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Gold prices dipped on Wednesday as safe-haven buying failed to kick in after the United States withdrew from the Iranian nuclear accord, and as rising US Treasury yields added pressure.

Dismayed European allies sought to salvage the international nuclear pact with Iran after US President Donald Trump pulled Washington out of the landmark accord, reached in 2015 before he took office.

‘The fact that the cat is out of the bag and we have the announcement (on Iran) – that has removed some of the geopolitical support for gold,’ said Ole Hansen, head of commodity strategy at Saxo Bank in Copenhagen.

Gold prices often rise during times of political turmoil, as bullion is widely considered a safe-haven asset alongside the US dollar and the Japanese yen.

Also weighing on gold, geopolitical tensions in the Korean peninsula eased further as North Korea freed three American detainees ahead of talks between Trump and North Korea leader Kim Jong Un.

Spot gold lost 0.1 per cent at $US1,312.89 an ounce after touching a one-week low of $US1,304.11.

US gold futures for June delivery settled down 70 cents, or 0.05 per cent, at $US1,313 per ounce.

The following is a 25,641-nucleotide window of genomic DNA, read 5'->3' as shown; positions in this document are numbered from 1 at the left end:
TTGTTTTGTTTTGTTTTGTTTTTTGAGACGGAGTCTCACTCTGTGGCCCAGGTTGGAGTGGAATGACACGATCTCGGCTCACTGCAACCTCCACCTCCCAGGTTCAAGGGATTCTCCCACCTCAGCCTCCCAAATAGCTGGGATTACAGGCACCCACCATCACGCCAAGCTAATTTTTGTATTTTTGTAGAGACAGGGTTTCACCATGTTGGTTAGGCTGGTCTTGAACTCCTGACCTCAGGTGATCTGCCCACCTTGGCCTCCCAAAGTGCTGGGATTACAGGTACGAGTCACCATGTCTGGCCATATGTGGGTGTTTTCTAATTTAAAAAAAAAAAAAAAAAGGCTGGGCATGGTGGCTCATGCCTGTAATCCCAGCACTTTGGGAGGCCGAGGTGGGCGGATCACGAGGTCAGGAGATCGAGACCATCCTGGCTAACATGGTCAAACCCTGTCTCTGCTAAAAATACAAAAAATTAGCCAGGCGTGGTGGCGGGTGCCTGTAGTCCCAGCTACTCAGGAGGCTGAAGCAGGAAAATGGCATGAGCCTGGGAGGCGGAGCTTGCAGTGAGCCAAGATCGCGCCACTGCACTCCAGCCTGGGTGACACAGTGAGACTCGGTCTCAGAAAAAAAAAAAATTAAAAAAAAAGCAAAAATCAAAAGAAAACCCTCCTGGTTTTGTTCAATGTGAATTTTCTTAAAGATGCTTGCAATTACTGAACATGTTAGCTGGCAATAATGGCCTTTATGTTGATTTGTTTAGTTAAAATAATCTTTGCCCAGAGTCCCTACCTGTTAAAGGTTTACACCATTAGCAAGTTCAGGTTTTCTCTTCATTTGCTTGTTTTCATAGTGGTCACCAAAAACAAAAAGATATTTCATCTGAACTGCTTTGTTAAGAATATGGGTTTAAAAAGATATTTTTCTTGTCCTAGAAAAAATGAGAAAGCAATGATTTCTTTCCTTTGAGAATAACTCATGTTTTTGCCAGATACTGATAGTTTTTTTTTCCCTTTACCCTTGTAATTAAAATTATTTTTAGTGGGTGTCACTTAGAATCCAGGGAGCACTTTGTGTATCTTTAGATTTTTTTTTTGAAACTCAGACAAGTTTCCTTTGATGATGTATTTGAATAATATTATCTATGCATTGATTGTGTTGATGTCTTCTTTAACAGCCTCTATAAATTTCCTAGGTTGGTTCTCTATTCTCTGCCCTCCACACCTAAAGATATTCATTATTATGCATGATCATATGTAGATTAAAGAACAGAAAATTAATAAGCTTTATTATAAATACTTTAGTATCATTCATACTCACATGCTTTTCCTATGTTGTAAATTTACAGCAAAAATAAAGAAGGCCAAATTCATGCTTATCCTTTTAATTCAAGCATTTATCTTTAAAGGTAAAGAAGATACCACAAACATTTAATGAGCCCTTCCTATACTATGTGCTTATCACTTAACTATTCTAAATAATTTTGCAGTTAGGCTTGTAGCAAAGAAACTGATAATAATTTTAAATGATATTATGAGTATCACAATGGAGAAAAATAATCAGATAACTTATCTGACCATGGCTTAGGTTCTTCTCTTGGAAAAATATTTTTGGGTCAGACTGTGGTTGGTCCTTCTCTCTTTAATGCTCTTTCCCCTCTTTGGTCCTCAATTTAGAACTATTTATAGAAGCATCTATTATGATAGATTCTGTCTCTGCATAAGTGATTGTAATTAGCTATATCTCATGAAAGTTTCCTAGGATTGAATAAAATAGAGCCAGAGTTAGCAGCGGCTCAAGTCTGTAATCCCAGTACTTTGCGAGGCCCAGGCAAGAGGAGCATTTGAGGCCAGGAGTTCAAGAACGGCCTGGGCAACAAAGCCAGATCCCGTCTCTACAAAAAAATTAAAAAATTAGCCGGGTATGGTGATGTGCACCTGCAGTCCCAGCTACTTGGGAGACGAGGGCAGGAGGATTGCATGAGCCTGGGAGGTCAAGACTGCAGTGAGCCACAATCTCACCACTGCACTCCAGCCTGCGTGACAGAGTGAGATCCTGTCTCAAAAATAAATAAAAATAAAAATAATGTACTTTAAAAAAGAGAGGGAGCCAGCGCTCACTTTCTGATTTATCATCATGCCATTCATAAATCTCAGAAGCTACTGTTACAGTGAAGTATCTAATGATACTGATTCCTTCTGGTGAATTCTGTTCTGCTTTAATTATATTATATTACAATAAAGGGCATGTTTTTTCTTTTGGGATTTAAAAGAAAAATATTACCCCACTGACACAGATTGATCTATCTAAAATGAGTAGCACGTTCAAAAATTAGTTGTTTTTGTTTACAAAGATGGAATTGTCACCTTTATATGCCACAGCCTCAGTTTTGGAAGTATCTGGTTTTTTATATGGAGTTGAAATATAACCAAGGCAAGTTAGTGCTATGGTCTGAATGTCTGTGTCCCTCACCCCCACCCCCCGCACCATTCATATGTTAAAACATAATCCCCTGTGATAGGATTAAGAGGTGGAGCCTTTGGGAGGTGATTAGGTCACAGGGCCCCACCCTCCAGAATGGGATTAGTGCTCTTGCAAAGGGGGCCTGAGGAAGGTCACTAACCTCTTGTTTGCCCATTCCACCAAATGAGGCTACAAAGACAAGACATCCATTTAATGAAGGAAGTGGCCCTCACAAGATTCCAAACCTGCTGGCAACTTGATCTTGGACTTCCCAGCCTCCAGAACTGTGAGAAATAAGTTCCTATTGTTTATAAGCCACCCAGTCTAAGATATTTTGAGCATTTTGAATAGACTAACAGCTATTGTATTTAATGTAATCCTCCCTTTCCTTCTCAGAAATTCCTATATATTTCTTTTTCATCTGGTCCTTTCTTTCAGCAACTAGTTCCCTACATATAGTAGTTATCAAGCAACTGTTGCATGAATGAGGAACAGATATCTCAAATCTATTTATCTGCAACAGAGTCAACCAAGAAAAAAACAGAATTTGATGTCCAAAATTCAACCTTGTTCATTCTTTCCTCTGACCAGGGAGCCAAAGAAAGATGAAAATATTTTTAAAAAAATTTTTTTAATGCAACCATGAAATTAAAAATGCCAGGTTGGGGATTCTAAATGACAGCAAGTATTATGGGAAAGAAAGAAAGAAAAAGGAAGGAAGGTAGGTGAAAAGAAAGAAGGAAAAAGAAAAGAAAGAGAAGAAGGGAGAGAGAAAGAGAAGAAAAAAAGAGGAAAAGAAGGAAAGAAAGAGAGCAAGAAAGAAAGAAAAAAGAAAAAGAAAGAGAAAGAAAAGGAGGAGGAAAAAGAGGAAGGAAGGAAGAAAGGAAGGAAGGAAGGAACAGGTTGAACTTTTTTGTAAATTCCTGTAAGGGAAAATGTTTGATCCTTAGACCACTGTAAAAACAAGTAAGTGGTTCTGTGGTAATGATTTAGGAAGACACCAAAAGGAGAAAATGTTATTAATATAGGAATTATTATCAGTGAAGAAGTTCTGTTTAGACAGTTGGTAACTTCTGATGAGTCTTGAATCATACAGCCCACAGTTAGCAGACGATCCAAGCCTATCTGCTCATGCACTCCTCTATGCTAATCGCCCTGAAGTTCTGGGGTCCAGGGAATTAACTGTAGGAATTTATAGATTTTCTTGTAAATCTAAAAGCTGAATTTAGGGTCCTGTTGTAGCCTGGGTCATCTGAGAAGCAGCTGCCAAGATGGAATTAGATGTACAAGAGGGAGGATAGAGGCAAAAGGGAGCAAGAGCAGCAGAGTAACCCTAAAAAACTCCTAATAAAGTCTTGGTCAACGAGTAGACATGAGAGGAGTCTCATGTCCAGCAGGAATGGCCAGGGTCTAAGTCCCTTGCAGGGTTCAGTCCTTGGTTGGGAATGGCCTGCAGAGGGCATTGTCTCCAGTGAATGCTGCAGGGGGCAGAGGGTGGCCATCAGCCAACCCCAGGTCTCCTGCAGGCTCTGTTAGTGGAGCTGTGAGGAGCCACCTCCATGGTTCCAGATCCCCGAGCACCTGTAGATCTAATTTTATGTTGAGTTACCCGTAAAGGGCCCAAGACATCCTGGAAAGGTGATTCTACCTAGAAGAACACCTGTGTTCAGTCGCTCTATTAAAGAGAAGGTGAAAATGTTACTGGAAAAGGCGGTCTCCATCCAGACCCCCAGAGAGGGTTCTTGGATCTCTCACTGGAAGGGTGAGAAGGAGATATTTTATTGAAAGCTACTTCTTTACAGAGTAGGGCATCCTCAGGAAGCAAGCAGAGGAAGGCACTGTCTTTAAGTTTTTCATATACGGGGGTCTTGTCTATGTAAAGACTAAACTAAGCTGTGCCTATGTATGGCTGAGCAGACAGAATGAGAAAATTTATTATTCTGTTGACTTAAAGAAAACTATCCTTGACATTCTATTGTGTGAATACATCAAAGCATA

The US dollar index rose to a 2018 peak, then went into negative territory after US producer prices rose less than expected.

Yields on the benchmark 10-year Treasury note breached three per cent. A series of US bond auctions this week could boost yields further, which could pressure gold enough to challenge the $US1,300 support area, Hansen added.

The prospect of more US interest rate increases will also weigh on gold, Standard Chartered analyst Suki Cooper said.

‘We continue to expect prices to test the downside in the lead-up to the June FOMC meeting as the market re-prices the Fed hiking trajectory,’ she said in a note.

Spot gold may revisit its May 1 low of $US1,301.51 per ounce as it failed three times to break resistance at $US1,317, said Reuters technical analyst Wang Tao.

However, a four-year high in oil prices may stoke inflation. ‘If we start to see any sign that inflation will spike, that’ll drive gold higher,’ said Chris Gaffney, president of world markets at EverBank.

Silver rose 0.6 per cent at $US16.53 an ounce. During the session it reached $US16.62, a two-week high.